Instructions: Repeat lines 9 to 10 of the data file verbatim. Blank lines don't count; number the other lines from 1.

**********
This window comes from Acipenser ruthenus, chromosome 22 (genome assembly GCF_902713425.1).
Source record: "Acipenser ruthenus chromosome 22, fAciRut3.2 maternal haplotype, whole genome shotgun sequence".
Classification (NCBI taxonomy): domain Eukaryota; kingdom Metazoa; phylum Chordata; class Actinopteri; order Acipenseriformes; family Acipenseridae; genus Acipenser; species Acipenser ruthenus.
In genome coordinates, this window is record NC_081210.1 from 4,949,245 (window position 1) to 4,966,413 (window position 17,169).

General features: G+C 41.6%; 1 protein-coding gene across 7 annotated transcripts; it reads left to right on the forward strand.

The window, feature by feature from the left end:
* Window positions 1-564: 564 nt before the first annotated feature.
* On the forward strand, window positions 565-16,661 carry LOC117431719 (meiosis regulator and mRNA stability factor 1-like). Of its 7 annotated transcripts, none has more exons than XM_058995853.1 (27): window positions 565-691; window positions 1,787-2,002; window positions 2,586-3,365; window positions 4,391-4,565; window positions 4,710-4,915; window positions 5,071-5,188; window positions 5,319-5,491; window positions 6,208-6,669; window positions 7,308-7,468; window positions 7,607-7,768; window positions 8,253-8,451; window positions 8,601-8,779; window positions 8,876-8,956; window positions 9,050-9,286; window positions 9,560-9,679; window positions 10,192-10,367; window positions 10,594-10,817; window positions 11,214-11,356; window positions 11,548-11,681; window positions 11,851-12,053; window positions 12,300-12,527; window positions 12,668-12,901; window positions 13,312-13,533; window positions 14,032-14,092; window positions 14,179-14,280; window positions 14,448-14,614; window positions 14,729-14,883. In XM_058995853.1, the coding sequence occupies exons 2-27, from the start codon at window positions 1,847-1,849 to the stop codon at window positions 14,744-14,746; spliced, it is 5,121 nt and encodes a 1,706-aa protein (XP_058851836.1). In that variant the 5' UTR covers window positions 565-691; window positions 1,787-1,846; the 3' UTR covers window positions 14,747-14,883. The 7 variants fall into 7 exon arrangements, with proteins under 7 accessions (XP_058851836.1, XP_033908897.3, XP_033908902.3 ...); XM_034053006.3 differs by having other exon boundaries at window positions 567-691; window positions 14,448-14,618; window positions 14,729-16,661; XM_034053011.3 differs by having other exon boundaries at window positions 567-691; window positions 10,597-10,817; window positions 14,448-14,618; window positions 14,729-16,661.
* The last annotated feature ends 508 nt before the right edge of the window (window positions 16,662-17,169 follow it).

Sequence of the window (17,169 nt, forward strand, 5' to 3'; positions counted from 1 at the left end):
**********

* The last annotated feature ends 508 nt before the right edge of the window (window positions 16,662-17,169 follow it).

Sequence of the window (17,169 nt, forward strand, 5' to 3'; positions counted from 1 at the left end):